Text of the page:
The comparison between the smoking ban and any potential drinking ban is wrong anyway. The smoking ban is in place to protect the 'innocent' who do not want to smoke from having to. There is no law stopping people smoking - just stopping them from poisoning others around them in the workplace.

    Dawg - you got that one first :D
     
    Posted: Jul 8, 2007 By: Comspec Member since: May 8, 2006
  16. Gillie

    Gillie UKBF Legend Full Member - Verified Business

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    Yes but we are to believe Mark, that the no smoking in public places is either not as bad as drinking, or the first step to being told what to eat/drink/wear ... I mean can't you see it??

    We are told by Steve (who by the way lives in a country ruled by a man who is more in favour of controlling his populas than over here) that we should stand up to government and not let our civil liberties be destroyed ... can anyone else see the irony here??
     
    Posted: Jul 8, 2007 By: Gillie Member since: Apr 12, 2006
  17. RedEvo

    RedEvo UKBF Legend Free Member

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    Sorry Gillie not quite following that. Are you saying the smoking ban is the thin end of the wedge?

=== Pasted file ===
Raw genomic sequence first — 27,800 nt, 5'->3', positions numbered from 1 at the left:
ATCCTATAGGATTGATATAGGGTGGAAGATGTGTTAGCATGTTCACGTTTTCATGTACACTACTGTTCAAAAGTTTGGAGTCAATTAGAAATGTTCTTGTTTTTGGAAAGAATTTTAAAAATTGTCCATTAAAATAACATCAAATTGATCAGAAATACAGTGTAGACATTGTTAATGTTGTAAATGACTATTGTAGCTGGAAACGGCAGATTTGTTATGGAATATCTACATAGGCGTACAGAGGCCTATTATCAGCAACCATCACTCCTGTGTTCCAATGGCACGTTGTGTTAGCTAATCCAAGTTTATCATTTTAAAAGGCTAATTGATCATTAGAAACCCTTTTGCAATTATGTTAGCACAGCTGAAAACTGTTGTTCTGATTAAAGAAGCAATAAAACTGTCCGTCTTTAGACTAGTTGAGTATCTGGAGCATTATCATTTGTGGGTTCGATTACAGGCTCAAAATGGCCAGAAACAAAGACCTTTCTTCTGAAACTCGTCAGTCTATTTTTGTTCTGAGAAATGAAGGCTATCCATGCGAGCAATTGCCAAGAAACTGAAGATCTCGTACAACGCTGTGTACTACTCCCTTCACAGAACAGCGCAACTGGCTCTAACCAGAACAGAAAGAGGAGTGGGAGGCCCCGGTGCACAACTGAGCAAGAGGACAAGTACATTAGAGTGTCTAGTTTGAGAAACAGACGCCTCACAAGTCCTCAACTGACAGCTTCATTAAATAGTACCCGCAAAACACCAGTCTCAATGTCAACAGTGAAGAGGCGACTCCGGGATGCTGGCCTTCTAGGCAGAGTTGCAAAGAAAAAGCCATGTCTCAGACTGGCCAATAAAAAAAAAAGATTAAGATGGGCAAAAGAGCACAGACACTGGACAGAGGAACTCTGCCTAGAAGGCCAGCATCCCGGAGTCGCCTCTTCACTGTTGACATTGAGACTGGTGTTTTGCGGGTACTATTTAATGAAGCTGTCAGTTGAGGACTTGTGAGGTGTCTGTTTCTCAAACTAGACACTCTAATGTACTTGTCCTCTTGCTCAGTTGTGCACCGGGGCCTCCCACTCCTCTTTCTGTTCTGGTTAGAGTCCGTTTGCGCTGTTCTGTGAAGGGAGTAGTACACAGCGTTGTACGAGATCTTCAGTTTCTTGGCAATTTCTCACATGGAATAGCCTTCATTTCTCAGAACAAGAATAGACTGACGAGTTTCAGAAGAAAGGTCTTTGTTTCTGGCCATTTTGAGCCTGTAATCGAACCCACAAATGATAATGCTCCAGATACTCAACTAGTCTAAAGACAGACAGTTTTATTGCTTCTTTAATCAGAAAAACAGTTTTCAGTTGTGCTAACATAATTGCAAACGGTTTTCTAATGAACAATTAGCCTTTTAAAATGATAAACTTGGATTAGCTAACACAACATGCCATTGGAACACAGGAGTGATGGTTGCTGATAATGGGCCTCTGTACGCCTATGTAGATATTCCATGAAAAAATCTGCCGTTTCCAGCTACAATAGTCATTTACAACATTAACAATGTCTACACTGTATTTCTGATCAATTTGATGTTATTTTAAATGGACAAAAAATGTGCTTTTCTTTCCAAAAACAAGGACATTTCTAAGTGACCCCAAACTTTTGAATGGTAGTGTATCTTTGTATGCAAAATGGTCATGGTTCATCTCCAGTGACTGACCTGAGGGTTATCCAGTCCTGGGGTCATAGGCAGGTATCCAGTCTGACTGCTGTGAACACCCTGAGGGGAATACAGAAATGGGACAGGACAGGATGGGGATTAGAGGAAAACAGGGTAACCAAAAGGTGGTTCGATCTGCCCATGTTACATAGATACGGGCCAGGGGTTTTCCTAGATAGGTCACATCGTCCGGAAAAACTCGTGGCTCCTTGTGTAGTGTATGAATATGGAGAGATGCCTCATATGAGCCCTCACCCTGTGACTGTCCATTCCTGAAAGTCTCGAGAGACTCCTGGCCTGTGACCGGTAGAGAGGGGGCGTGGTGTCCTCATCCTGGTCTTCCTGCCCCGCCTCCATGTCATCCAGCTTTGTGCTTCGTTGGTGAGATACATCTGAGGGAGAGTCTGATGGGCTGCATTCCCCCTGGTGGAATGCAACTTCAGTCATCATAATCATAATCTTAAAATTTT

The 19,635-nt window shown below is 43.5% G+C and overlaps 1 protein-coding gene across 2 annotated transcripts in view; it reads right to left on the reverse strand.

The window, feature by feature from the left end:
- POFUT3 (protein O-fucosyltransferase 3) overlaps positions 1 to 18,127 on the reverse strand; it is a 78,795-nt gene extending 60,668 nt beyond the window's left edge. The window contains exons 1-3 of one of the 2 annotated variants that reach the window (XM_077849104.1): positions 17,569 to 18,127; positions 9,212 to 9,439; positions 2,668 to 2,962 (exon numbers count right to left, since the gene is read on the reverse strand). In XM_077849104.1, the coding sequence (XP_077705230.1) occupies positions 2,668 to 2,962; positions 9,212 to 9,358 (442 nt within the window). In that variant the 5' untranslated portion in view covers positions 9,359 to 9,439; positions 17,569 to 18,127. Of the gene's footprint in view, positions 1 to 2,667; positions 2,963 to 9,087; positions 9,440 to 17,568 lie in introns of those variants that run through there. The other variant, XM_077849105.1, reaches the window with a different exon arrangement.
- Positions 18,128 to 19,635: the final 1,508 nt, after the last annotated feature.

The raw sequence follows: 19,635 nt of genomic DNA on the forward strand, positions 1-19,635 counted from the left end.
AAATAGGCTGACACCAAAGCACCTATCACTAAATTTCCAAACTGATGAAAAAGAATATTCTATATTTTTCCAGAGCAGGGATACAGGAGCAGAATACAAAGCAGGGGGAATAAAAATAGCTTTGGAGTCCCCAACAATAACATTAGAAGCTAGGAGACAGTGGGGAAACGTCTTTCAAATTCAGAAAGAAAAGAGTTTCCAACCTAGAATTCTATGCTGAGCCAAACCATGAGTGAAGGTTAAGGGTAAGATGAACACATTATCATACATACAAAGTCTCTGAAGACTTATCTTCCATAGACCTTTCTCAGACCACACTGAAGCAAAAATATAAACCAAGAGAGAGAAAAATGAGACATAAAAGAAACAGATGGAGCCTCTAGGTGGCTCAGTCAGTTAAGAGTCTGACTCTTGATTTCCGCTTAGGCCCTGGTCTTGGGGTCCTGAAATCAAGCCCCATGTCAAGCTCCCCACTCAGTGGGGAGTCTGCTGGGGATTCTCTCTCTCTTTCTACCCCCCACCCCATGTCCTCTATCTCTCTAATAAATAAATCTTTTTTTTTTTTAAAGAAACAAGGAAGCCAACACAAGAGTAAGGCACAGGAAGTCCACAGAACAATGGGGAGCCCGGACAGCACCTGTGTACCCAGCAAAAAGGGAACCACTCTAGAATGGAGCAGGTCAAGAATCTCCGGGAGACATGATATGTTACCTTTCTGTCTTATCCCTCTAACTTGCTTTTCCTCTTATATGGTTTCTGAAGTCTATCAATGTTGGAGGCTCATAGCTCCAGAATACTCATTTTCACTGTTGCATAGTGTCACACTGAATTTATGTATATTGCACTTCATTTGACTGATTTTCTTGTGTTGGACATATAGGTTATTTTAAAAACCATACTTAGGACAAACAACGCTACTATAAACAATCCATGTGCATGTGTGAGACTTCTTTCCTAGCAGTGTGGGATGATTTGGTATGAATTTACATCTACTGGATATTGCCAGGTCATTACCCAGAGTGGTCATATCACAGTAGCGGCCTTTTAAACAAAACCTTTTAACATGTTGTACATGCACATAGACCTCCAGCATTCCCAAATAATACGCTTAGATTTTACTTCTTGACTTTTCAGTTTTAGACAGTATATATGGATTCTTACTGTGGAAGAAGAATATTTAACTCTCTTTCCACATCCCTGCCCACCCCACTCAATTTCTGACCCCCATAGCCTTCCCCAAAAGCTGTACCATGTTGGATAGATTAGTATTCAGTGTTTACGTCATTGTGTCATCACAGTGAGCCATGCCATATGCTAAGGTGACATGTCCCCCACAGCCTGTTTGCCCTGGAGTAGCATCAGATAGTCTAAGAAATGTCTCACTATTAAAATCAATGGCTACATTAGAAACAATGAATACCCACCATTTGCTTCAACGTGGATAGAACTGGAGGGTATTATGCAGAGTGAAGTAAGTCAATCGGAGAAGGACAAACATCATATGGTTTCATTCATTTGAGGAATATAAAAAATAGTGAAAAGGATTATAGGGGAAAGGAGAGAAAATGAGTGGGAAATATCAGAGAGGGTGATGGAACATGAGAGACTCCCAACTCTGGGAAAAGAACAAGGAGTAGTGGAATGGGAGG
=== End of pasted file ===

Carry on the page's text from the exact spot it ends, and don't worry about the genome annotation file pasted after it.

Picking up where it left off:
d
     
    Posted: Jul 8, 2007 By: RedEvo Member since: May 12, 2007
  18. Cornish Steve

    Cornish Steve UKBF Newcomer Full Member

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    So members of the government are the paragons of virtue we should strive to emulate? Are they all non-smokers? Do MPs themselves believe they must refrain from smoking on trains, etc.?
     
    Posted: Jul 8, 2007 By: Cornish Steve Member since: Jul 4, 2005
  19. Gillie

    Gillie UKBF Legend Full Member - Verified Business

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    I was merely pointing out the irony of Steve and his statement that the British Government is trying to tell us what to do and we should stand up to them, and yes he lives in a country that is more controlled by its powers that be, than we are!
     
    Posted: Jul 8, 2007 By: Gillie Member since: Apr 12, 2006
  20. Cornish Steve

    Cornish Steve UKBF Newcomer Full Member

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    I think you've been listening to too many so-called commentators! ;) Having visited over 70 countries around the world, I have first-hand experience of some very controlling environments. Where I am right now is definitely not one of them and, on the whole, neither is Britain. This is one reason I have voiced concerns in this thread, because once the government starts to meddle with our personal lives - especially in areas of morality, beliefs, and behaviour - it's rather difficult to stop it.
     
    Posted: Jul 8, 2007 By: Cornish Steve Member since: Jul 4, 2005